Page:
Thursday, May 4, 2017
Bruce Springsteen and the E Street Band
Yes We're Going to a Party Party
Ann Arbor, MI
September 23, 1975
2nd Generation Reel > DAT > Wavelab 6 capture and master > Peak Pro XT (re-indexing) > xACT > FLAC
01 Thunder Road
02 Tenth Avenue Freeze-Out
03 Spirit In The Night
04 Pretty Flamingo
05 Growin' Up
06 It's Hard To Be A Saint In The City
07 The E Street Shuffle
08 Sha La La
09 She's The One
10 Born To Run
12 Kitty's Back
14 Rosalita (Come Out Tonight)
15 Detroit Medley > Back In The U.S.A.
16 4th Of July, Asbury Park (Sandy)
17 Quarter To Three
19 Twist And Shout
-E Street Shuffle: seamless splice
-Carol: start cut
If you are well versed in Springsteen bootlegs (and if you hang around here, you most likely are), you're probably aware of some of the "birthday shows" that have occurred on or around Bruce's own birthday. Passaic 9/22/78 is a good example, where a cake was wheeled out (with a young lady inside, no less) to celebrate the occasion. Philadelphia 9/24/99 is another "birthday show," as Bruce turned 50 that year and the set had some special additions.
But what both those shows have in common besides celebrating Bruce's birthday is that they didn't happen ON his birthday. The truth of the matter is, Springsteen has only played three proper concerts on his actual birthday of September 23: the Oakland Amnesty show in 1988, Mile High Stadium in Denver in 1985 and this show in the heart of the Born to Run tour on the day Bruce turned 26.
The Amnesty shows weren't exactly normal anyway given the multi-artist bill, and though Oakland was one of Bruce's longest sets of the Amnesty tour, it wasn't down to the special occasion, but the fact that Sting had a scheduling conflict and the rest of the headlining artists' sets were extended as well. Like Passaic, Denver '85 featured a birthday cake, but the set that night is rather pedestrian and certainly not extended in celebration--in fact the next night is longer.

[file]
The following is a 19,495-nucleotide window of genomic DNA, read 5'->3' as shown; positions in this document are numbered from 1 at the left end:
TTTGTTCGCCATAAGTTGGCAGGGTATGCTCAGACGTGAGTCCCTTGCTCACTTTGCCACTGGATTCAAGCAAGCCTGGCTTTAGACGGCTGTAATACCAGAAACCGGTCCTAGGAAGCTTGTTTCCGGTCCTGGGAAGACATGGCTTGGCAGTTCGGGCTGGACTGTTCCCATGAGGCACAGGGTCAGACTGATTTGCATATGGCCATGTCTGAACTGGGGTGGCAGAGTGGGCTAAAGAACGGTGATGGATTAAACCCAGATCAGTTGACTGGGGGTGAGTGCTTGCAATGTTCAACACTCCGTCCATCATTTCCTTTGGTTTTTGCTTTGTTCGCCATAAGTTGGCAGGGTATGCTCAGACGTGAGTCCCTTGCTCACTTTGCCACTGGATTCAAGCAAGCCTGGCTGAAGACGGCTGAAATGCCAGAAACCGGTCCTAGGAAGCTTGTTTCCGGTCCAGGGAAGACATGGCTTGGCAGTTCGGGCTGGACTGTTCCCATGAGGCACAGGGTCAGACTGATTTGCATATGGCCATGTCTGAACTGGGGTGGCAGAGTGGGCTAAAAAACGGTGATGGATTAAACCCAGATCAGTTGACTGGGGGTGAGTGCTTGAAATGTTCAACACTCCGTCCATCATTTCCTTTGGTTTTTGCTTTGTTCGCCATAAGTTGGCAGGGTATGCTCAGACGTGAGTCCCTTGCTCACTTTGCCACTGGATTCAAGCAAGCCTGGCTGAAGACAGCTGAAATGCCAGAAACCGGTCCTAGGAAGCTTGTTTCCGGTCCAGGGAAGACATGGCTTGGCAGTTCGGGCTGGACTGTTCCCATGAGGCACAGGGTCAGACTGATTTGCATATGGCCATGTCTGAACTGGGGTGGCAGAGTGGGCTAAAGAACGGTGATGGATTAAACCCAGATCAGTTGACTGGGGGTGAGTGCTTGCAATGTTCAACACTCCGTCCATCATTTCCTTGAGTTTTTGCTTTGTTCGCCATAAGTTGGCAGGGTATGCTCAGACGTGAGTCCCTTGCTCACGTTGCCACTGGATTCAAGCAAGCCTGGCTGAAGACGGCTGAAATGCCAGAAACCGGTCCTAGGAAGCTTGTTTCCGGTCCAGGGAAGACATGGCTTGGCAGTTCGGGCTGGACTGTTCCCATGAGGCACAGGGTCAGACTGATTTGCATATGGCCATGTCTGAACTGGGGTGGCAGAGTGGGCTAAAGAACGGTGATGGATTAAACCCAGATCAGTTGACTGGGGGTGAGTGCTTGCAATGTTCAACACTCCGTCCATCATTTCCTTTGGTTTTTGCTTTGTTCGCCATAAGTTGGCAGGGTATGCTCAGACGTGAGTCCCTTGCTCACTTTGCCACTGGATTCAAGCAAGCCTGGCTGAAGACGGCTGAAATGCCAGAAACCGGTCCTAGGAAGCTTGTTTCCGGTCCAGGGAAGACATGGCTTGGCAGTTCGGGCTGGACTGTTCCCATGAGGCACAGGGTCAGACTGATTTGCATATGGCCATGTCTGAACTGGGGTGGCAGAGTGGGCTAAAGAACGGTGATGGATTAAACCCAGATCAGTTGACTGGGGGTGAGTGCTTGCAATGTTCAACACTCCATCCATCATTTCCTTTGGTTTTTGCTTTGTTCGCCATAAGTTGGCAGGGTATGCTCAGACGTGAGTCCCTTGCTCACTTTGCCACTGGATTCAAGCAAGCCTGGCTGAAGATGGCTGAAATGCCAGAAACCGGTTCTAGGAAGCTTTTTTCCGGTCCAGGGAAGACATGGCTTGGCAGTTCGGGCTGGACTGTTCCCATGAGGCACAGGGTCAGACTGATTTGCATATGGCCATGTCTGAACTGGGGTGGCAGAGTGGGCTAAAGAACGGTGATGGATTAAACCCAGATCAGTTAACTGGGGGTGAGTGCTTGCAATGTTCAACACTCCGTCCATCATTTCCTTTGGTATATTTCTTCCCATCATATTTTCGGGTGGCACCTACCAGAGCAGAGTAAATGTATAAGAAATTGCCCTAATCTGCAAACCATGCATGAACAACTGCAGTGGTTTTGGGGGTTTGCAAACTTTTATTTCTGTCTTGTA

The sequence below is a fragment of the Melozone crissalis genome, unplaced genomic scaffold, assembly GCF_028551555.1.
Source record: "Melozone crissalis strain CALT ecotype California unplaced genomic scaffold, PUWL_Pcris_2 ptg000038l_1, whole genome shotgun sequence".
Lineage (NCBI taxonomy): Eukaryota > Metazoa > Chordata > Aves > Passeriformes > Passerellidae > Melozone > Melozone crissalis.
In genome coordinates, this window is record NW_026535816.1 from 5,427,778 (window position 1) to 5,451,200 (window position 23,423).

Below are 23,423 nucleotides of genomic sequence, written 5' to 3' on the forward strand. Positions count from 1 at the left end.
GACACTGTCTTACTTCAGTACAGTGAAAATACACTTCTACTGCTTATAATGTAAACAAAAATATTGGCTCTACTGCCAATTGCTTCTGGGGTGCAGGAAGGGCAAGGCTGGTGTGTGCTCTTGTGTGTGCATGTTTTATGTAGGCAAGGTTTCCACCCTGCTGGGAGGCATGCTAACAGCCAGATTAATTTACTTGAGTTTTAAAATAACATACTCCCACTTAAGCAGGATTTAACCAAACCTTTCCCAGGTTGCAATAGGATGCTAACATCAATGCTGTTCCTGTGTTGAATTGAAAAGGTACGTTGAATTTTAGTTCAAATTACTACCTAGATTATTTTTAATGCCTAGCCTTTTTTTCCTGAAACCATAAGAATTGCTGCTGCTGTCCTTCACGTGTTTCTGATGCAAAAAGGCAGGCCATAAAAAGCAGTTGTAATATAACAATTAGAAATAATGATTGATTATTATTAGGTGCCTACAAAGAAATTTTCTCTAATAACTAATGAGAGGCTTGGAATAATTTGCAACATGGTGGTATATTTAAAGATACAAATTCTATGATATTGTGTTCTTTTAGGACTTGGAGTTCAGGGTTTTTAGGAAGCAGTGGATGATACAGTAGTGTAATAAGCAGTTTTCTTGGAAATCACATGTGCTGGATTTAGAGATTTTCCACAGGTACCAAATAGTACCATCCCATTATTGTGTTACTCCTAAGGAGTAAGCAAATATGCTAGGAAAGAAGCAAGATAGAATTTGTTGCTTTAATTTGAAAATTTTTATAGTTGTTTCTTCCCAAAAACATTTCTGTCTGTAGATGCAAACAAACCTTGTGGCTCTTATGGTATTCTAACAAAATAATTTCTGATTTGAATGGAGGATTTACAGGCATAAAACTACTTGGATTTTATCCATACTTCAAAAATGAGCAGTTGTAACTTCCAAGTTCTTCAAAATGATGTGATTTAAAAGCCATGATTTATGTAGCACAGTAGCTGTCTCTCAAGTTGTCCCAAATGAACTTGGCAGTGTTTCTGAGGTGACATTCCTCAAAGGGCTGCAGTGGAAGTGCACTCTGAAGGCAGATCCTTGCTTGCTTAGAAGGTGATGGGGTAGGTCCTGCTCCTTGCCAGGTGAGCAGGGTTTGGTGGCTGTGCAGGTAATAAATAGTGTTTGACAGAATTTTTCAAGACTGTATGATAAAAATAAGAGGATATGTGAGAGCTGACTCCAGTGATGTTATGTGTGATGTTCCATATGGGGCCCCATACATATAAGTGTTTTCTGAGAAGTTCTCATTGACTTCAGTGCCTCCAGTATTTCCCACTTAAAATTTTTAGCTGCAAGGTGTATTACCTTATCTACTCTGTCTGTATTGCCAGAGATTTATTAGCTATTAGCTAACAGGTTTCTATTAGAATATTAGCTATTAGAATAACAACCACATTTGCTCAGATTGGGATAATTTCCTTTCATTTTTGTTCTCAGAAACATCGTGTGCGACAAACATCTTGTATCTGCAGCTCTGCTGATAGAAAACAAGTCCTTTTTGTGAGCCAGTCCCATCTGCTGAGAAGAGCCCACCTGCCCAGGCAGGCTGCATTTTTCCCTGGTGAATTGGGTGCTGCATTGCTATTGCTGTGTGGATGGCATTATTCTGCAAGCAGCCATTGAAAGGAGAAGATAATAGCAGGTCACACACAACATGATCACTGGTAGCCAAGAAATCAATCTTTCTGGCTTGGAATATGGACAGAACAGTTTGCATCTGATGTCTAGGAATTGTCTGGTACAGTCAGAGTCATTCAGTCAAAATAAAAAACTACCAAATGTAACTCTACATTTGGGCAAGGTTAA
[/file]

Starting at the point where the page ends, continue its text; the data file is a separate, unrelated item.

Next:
But Ann Arbor 9/23/75 feels like a true 26th birthday extravaganza, with four encores and the majestic slow "Thunder Road" moved to the opening slot for the first time. Moved from the Power Center to Hill Auditorium due to anticipated ticket demand, Brucebase calls it "an extra special performance" and it is hard to argue with that, in a set that includes not only current BTR tour covers like "Sha La La" and "Pretty Flamingo," but the rarer "Carol" and "Twist and Shout." Bruce also nods to "Stagger Lee" in "Spirit in the Night" and later "Nothing's Too Good For My Baby" in "Kitty's Back."
Ann Arbor '75 also marks the debut of what would become a concert staple for Springsteen for the next ten years, the "Detroit Medley." The arrangement is largely established even on night one, with the exception of the song ending away from Mitch Ryder and instead on Chuck Berry's "Back in the U.S.A.," played just a handful of times, but most famously on the Main Point broadcast in February.
This is a perfect example of a show that probably has not gotten its due because it wasn't a radio broadcast or a famously high-quality audience tape. Happily, the JEMS archive yielded a second-generation copy that is superior to what's long been in circulation, moving the quality firmly into the "solid for '75" category. The new JEMS transfer also lacks some of the cuts found in previous versions. Samples provided.
In addition to transferring his DAT copy of the show, Tapeboy shared some further memories around his first time seeing Bruce:
"I had seen the 'Born To Run' album on the end-cap display at the E.J. Korvette's department store in Roseville, Michigan (which had a great record department...spent many an hour there in my youth) for a week or so before I heard the last minute of the title track on radio one night at work. I bought the album at Korvette's the next day on the strength of those 60 seconds of genius.
After reading in the Detroit Free Press that Bruce was coming to play in Ann Arbor later that month, I got a pair of tickets, and had to convince a friend of mine to go to the show...convince! Ann Arbor was a great college town with record stores seemingly on every corner. I remember buying Bruce's first two albums at a store there the day of the show.
I tried to get my 8-track recorder into Hill Auditorium, but was unable to get it past security. That was the only disappointment of the night though. Like many a 'first time seeing Bruce' story, the show felt magical, from the solo 'Thunder Road' opening on the piano to the last notes of 'Twist and Shout' a marathon later. Unbeknownst to us at the time, it was Bruce's 26th birthday as well, and I'm sure that had a effect on the wonderful performance that evening.
Bob Seger was down front for the show, and I think Bruce ended up in his lap when he ventured into the crowd for 'Spirit In The Night.' Who ever heard of a rock performer going into the audience before Bruce? The mythical nature of the band was there in full force, too: The Big Man, Miami Steve, The Phantom and The Professor, all locked down by The Mighty Max and Garry W Tallent!"
Again taking this one the last mile is our comrade MJK5510. Thanks to him for final finishing and prepping.
BK for JEMS